The histogram or bar graph of many frequency distributions is often shaped like a bell around the middle values.
As the width of each bar is made smaller and the size of the sample increases a smooth bellshaped curve results.
A bellshaped freuqency distribution such as this is called a normal distribution.
A normal distribution and normal curve are symmetrical about the mode, median and mean.
Many distributions in real life are approximately normal distributions. e.g. Heights and weights of a large group of people, lengths of leaves on a tree, number of peas in a pod etc.
The standard deviation gives a measure or the spread of the values around the mean.
The first normal curve below has a bigger standard deviation than the second.
To compare normal distributions both the mean and standard deviation must be known. The mean gives the centre and position of the curve and the standard deviation gives the shape.
Probabilities and Normal Distributions
Data associated with a normal distribution has the following features.
Approximately 68% of the data lies within ONE standard deviation of the mean.

Approximately 95% of the data lies within TWO standard deviations of the mean.

Approximately 99% of the data lies within THREE standard deviations of the mean.

This means that, for example, a value picked at random from a set of data would have a probability of 0.95 of being within 2 standard deviations of the mean. 
Example
The times for a bus journey recorded over a year are normally distributed with a mean of 35 minutes and a standard deviation of 9 minutes. What is the probability that a bus selected at random takes a. between 26 minutes and 44 minutes? b. Between 17 and 62 minutes? 
The mean μ is 35 and the standard deviation σ is 9 a. 26 is μ − σ and 44 is μ + σ Therefore there is a probability of 0.68 that the bus takes between 26 and 44 minutes. b. 17 is μ − 2σ which is equivalent to a probability of 0.475 and 62 is μ + 3σ which is equivalent to a probability of 0.495. Therefore there is a probability of 0.475 + 0.495 = 0.97 that a journey takes between 17 and 62 minutes. 
Standard Normal Distribution
Tables and calculators are available to find the probabilities associated with any position on astandard normal curve. A standard normal curve has a mean of 0 and a standard deviation of 1. The values from a distribution are changed to standard scores or zscores using the formula:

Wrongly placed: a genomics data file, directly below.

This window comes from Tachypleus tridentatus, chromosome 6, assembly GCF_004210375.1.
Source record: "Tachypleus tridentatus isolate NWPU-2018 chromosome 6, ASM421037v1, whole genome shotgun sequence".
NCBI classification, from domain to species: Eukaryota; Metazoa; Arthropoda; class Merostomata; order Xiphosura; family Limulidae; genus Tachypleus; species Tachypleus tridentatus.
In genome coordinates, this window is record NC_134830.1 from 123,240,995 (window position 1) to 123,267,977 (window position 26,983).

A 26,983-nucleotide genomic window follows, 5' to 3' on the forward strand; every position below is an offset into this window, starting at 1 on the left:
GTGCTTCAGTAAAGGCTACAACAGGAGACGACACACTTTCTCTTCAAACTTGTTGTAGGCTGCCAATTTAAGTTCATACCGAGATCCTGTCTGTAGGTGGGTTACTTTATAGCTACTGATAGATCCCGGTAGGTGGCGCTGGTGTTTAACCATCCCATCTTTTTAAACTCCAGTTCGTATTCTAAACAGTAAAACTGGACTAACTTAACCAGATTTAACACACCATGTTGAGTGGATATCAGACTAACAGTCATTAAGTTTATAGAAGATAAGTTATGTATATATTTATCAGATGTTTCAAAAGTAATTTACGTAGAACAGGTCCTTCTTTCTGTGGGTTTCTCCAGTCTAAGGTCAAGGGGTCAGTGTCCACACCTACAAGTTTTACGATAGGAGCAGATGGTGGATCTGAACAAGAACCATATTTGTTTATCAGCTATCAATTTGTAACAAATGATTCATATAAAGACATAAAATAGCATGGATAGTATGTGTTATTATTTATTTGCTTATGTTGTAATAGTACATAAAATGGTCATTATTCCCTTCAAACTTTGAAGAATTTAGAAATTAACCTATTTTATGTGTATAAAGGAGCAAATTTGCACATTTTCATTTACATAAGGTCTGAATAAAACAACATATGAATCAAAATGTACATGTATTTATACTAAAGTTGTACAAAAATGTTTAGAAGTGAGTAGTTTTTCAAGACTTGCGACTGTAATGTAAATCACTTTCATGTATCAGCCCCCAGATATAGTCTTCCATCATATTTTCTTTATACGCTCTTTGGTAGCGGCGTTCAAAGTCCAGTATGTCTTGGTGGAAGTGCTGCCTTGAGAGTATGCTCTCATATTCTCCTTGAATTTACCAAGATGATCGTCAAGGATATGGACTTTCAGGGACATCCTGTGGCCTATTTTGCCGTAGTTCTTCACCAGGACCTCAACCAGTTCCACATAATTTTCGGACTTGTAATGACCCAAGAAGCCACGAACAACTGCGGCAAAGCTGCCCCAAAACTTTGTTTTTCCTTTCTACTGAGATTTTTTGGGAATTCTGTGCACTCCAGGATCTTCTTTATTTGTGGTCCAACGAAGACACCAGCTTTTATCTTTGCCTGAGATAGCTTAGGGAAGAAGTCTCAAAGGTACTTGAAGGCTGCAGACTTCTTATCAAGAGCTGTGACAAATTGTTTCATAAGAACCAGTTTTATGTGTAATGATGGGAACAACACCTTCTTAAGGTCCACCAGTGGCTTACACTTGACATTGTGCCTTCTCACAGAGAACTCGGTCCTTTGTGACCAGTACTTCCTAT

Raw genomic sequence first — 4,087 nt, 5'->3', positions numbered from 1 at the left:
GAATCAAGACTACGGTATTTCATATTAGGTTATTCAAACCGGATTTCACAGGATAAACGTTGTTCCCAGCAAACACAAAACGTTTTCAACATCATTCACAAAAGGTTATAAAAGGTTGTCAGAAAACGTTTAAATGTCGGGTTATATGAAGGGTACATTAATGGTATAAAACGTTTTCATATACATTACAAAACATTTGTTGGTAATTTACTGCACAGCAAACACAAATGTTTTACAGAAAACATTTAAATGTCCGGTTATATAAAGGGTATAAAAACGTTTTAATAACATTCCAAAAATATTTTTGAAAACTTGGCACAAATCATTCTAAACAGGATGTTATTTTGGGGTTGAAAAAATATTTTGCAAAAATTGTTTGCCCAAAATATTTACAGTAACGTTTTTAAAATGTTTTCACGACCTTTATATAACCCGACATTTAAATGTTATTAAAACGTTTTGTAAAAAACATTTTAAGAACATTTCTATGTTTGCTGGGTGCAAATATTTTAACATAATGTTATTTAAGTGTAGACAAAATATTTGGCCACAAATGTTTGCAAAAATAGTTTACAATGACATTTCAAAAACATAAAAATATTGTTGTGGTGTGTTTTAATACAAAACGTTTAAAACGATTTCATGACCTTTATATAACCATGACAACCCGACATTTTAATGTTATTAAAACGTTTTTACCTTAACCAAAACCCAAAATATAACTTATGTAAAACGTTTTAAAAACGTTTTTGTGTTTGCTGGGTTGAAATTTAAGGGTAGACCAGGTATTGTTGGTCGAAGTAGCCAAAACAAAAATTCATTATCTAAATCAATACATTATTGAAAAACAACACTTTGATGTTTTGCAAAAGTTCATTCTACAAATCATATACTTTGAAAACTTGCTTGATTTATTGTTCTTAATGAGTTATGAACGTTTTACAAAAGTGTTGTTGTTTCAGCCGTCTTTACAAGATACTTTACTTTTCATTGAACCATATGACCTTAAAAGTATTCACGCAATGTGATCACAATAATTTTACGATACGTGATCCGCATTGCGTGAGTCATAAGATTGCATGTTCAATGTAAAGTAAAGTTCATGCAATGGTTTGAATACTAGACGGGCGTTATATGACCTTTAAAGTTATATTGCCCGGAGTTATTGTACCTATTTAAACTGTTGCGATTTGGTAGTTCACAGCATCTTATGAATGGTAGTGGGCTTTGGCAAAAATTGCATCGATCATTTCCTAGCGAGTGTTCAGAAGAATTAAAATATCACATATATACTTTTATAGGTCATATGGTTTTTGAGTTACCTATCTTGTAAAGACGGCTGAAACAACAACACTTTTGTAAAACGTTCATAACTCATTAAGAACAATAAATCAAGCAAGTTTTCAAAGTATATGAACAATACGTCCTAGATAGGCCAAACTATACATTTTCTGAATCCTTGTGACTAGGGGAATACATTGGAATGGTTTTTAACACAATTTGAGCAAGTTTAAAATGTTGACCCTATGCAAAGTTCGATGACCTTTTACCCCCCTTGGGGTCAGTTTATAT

where z is the number of standard deviations from the mean.
μ is the mean
x is the value being considered
σ is the standard deviation
This formula works out the number of standard deviations that a particular value is away from the mean. The probability associated with this zscore is then looked up in tables.
Finding Probabilities given a zscore
Below is a section of the Standard Normal Tables. For the full table click here.
Differences


Z

0

1

2

3

4

5

6

7

8

9

1

2

3

4

5

6

7

8

9

1.1

.3413

.3438

.3461

3485

.3508

.3531

.3554

.3577

.3599

.3621

2

5

7

9

12

14

16

18

21

1.1 
.3643

.3665

.3686

.3708

.3729

.3749

.3770

.3790

.3810

.3830

2

4

6

8

10

12

14

16

19

1.2

.3849

.3869

.3888

.3907

.3925

.3944

.3962

.3980

.3997

.4015

2

4

5

7

9

11

13

15

16

1.3

.4032

.4049

.4066

.4082

.4099

.4115

.4131

.4147

.4162

.4177

2

3

5

6

8

10

11

13

14

1.4

.4192

.4207

.4222

.4236

.4251

.4265

.4279

.4292

.4306

.4319

1

3

4

6

7

8

10

11

13

Example 1 Find the probability that a value chosen at random from a distribution lies in the shaded areas below.
The probability that a randomly chosen value lies in the shaded area is 0.3907 + 0.0013 = 0.3920 (shown on table above) i.e. P( 0 < z <1.237) = 0.3920 
The tables only cover positive values of z but the graph is symmetrical and probabilities are always positive.
Example 2 Find the probability that a value chosen at random from a distribution lies in the shaded area below.
Use the table above: P ( 1.3 < z < 1.4) = 0.4032 + 0. 4192 = 0.8224 
Finding Probabilities for "reallife" problems
For a reallife problem the values given have to be standardised and converted to zscores. Sketches of the normal distribution may help.
Example 1
The length of the life of a brand of light bulbs is normallly distributed with an average life of 18 months and a standard deviation of 4 months.
a. Find the probability that a bulb chosen at random will have a life of more than 24 months
μ = 18 months
σ = 4 months
x = 24 months
On a diagram:
From tables:
shaded area, P(z > 1.5) = 0.5 − 0.4332 = 0.0668
The probability that a light bulb lives longer than 24 months is 0.0668
b. The number of months that you would expect 90% of the light bulbs to last for.
μ = 18 months
σ = 4 months
Step 1 Draw a diagram to show 90% of the normal curve
Step 2 The zscore of 1.281 above is worked out by finding 0.4 in the body of the tables.
Step 3 Now use the zscore formula
90% of light bulbs last more than 12.9 months.